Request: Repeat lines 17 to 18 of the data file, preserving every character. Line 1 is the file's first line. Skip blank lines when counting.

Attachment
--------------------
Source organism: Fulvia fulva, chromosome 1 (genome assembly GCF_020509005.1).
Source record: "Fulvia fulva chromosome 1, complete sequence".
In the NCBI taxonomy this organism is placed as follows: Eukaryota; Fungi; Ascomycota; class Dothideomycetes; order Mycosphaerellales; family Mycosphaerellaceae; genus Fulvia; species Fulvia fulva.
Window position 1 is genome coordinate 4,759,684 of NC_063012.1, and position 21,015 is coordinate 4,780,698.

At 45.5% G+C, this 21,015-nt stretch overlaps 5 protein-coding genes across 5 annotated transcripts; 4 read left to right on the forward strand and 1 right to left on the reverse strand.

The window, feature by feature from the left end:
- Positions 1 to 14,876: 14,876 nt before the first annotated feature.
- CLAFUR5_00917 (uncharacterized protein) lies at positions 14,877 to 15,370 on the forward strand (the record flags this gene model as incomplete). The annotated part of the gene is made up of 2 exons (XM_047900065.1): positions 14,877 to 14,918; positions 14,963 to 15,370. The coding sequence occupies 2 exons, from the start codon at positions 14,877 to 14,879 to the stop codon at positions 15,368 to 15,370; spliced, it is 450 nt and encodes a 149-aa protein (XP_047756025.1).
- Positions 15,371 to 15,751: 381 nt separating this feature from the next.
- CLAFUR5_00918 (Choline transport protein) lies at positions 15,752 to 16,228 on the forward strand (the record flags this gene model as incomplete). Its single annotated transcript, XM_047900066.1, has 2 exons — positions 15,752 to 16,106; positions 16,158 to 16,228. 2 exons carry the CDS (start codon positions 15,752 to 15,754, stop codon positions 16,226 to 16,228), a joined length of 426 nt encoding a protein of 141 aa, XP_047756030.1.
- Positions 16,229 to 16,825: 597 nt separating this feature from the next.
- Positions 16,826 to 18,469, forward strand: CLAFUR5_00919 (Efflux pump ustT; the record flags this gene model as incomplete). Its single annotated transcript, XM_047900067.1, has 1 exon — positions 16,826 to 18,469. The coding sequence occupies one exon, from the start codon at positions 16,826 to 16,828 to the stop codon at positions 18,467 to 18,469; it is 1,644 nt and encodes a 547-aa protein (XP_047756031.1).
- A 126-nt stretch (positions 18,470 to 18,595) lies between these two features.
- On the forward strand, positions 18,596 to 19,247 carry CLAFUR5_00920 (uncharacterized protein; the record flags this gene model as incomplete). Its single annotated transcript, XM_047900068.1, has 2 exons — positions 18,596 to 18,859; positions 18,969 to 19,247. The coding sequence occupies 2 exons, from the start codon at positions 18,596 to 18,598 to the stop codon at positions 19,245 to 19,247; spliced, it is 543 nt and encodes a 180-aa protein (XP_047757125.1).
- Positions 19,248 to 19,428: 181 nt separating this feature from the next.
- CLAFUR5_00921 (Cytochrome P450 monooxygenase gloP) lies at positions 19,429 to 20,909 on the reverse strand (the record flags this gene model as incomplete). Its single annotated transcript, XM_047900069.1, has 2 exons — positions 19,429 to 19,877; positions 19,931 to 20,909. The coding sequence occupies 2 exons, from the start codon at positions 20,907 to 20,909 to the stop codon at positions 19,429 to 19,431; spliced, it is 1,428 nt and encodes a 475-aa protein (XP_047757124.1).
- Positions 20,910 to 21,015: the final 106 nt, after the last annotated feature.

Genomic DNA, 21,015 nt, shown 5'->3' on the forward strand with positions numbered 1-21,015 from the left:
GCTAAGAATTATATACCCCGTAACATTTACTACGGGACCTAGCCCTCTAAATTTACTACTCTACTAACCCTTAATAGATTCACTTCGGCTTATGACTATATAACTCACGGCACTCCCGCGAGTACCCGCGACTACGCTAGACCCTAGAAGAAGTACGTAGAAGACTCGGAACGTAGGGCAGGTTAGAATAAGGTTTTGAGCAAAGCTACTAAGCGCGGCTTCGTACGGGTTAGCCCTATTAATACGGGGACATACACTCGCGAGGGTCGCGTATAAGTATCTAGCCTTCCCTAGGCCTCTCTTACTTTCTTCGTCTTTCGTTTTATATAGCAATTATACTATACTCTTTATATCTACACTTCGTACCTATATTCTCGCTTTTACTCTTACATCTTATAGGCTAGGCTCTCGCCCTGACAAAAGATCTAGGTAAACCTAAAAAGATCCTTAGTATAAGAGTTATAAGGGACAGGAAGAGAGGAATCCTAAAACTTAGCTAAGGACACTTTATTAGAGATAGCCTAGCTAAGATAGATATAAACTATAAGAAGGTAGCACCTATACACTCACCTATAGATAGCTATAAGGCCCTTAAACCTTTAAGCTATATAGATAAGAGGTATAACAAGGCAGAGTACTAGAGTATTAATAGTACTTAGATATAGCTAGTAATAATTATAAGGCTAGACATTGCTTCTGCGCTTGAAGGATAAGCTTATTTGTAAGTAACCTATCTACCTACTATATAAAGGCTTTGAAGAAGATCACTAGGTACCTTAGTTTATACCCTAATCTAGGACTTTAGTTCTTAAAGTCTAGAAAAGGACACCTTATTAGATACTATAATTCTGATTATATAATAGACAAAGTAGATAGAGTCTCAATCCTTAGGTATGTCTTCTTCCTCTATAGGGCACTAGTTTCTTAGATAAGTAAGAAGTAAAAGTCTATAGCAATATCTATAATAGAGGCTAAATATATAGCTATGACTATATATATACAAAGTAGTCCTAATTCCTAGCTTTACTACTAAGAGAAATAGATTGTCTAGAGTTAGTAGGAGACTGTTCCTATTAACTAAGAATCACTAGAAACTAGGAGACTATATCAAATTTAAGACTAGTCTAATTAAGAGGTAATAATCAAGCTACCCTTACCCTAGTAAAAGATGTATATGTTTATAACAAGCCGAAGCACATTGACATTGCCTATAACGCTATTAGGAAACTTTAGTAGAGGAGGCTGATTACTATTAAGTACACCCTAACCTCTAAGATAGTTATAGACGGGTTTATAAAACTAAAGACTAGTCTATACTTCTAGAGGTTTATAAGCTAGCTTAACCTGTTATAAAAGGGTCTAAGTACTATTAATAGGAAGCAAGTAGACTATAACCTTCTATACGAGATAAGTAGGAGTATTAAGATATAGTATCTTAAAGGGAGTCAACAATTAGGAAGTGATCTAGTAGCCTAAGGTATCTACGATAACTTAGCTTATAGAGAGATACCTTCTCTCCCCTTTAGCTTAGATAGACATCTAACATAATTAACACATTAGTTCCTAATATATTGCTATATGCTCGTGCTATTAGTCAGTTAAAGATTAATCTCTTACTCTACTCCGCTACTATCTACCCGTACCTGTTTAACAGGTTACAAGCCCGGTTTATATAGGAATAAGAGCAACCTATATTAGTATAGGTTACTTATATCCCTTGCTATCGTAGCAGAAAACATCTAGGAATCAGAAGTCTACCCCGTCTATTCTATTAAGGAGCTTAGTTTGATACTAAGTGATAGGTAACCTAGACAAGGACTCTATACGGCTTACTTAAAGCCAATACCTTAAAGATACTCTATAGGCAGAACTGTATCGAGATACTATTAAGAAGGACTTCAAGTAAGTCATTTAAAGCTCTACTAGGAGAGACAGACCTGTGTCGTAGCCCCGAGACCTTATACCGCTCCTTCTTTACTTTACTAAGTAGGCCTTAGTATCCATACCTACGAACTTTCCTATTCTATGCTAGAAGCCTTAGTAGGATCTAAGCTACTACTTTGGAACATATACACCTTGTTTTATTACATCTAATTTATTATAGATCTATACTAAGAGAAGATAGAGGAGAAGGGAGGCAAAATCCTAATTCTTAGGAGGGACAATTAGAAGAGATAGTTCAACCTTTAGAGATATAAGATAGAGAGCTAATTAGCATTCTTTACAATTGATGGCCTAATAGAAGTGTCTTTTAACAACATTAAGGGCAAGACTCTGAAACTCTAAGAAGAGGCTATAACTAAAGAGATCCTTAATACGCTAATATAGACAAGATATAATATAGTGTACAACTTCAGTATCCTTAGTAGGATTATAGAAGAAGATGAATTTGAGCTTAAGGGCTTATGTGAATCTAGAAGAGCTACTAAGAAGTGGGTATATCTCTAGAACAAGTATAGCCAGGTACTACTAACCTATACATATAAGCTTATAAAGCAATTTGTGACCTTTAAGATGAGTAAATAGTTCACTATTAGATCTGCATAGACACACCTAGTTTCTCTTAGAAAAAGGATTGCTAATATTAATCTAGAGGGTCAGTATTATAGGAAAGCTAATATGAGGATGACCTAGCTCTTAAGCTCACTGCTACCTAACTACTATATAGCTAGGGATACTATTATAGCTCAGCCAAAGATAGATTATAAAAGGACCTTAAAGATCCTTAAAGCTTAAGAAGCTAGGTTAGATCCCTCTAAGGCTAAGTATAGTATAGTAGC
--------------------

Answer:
- Positions 20,910 to 21,015: the final 106 nt, after the last annotated feature.

Genomic DNA, 21,015 nt, shown 5'->3' on the forward strand with positions numbered 1-21,015 from the left: